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Aiming to break the rich world’s lockdown on mRNA vaccines: Goats and Soda: NPR

Gerhardt Boukes, chief scientist at Afrigen Biologics and Vaccines, formulates mRNA for use in a COVID-19 vaccine. The company, based in Cape Town, South Africa, is the linchpin of a global project to enable low- and middle-income countries to manufacture mRNA vaccines against all kinds of diseases.

Tommy Trenchard for NPR

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Tommy Trenchard for NPR

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Gerhardt Boukes, chief scientist at Afrigen Biologics and Vaccines, formulates mRNA for use in a COVID-19 vaccine. The company, based in Cape Town, South Africa, is the linchpin of a global project to enable low- and middle-income countries to manufacture mRNA vaccines against all kinds of diseases.

Tommy Trenchard for NPR

For more than two years, Petro Terblanche has led a global effort to change the game: breaking the lock rich countries have on life-saving new vaccines so that low-income countries are no longer left in line.

Terblanche is the CEO of Afrigen Biologics and Vaccines, a South African pharmaceutical company that the World Bank and other partners have tapped to figure out how to make vaccines using new mRNA technology developed by Moderna and Pfizer to be used against COVID. None of these companies have shared their process. But if Afrigen can solve it, the next step in the plan will be for Afrigen to teach its know-how to scientists in low-income countries around the world.

An mRNA vaccine uses a new approach that essentially identifies the part of a virus or bacteria that the human body’s immune system must latch onto to kill the pathogen. Scientists then create an mRNA that’s like a recipe book: When it’s inserted into a person, it tells their body to make many copies of that piece of the pathogen. The immune system then launches an immune response against these pieces by creating antibodies. If the real virus or bacteria infects the person, then their immune system will be ready to fight it.

Compared to traditional vaccine methods, mRNA technology should be much easier to adapt to fight all kinds of other diseases beyond COVID. Afrigen’s work therefore has the potential to massively expand global access to vaccines.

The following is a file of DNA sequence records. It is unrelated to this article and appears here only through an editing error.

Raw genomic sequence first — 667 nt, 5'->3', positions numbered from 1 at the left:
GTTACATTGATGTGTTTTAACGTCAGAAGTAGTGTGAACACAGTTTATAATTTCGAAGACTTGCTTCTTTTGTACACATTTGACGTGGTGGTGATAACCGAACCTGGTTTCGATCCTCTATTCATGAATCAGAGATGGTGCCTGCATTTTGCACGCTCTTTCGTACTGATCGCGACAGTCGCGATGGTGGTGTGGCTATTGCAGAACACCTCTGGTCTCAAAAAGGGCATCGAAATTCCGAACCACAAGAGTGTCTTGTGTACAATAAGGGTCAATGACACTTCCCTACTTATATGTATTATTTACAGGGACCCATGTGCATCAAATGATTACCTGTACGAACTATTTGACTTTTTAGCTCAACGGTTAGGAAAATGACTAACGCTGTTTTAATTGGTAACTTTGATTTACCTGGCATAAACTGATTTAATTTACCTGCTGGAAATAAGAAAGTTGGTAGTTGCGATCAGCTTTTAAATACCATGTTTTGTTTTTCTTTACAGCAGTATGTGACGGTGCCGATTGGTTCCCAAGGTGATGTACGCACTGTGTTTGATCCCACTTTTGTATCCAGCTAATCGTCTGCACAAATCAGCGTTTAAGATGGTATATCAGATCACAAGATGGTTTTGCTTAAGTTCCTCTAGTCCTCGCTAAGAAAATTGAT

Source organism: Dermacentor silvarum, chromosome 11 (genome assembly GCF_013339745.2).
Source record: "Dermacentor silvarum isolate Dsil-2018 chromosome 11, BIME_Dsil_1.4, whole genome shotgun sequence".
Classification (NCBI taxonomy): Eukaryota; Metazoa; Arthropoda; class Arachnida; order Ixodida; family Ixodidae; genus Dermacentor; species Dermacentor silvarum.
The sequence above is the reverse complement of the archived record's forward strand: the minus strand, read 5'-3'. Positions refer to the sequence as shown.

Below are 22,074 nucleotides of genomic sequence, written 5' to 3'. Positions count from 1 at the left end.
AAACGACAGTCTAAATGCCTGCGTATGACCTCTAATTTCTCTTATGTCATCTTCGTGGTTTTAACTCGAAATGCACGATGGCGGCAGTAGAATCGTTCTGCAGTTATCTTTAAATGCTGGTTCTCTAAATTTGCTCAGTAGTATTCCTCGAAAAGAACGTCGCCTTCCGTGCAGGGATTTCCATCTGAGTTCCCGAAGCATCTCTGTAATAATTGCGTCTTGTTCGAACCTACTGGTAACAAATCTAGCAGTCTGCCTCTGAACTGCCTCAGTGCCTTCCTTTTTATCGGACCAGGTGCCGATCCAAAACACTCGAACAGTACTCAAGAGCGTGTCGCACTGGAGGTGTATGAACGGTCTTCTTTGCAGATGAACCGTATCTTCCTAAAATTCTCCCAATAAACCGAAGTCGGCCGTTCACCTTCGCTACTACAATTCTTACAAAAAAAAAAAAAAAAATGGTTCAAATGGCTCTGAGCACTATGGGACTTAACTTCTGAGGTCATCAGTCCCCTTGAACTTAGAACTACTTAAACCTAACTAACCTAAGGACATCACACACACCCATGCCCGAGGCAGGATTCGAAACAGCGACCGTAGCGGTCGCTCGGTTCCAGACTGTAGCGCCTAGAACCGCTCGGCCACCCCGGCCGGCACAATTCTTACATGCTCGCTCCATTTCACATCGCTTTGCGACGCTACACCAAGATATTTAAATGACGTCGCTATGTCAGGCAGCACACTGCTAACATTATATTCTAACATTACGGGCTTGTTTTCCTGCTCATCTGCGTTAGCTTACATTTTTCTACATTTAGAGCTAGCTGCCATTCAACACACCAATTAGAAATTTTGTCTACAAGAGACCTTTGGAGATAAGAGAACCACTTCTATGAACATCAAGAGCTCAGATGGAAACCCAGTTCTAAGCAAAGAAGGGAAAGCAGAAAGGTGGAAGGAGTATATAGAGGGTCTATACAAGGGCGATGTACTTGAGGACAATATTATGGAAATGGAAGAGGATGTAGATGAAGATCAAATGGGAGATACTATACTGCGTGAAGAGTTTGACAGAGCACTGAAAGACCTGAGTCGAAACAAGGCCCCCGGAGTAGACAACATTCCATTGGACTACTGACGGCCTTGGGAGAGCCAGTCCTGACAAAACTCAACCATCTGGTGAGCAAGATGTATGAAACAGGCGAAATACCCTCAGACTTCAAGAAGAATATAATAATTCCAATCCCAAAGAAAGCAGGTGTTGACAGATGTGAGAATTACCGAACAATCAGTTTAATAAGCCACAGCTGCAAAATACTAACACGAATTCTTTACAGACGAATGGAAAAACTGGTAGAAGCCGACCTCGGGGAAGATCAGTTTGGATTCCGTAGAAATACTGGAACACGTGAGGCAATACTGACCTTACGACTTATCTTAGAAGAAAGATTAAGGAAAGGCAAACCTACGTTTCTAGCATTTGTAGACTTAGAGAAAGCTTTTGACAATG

Yet when NPR last reported on Afrigen’s progress last December, it was clear that the company faced serious obstacles. We called Terblanche to find out how far we’ve come since then.

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Here is a progress report.

A major breakthrough

The broader goal of the “mRNA hub” effort — as the initiative is called — is to develop the capacity to produce mRNA vaccines more generally. But as a first test, Afrigen was tasked with making an mRNA COVID vaccine that it could prove was essentially a replica of Moderna’s version.

This required a series of reverse engineering steps, including figuring out how to make the mRNA used in the vaccine and then designing a way to encase that mRNA in a tiny fat particle so that it remains stable once inserted into the human body.

Afrigen now appears to have achieved this goal, says Terblanche. “We have demonstrated in a number of variables that we are comparable to Moderna,” she says.

These side-by-side comparison methods include studies that show Afrigen’s version of the vaccine behaves similarly to Moderna’s in mice. And, since last May, a series of “challenge” trials have been carried out in which hamsters were given the vaccine and then exposed to the coronavirus to show that Afrigen’s vaccine was just as effective as Moderna’s in preventing infection. ‘infection.

Just as significantly, Afrigen has sorted out the next step: proposing a system for manufacturing the vaccine on a scale large enough to produce the quantities needed for a human clinical trial.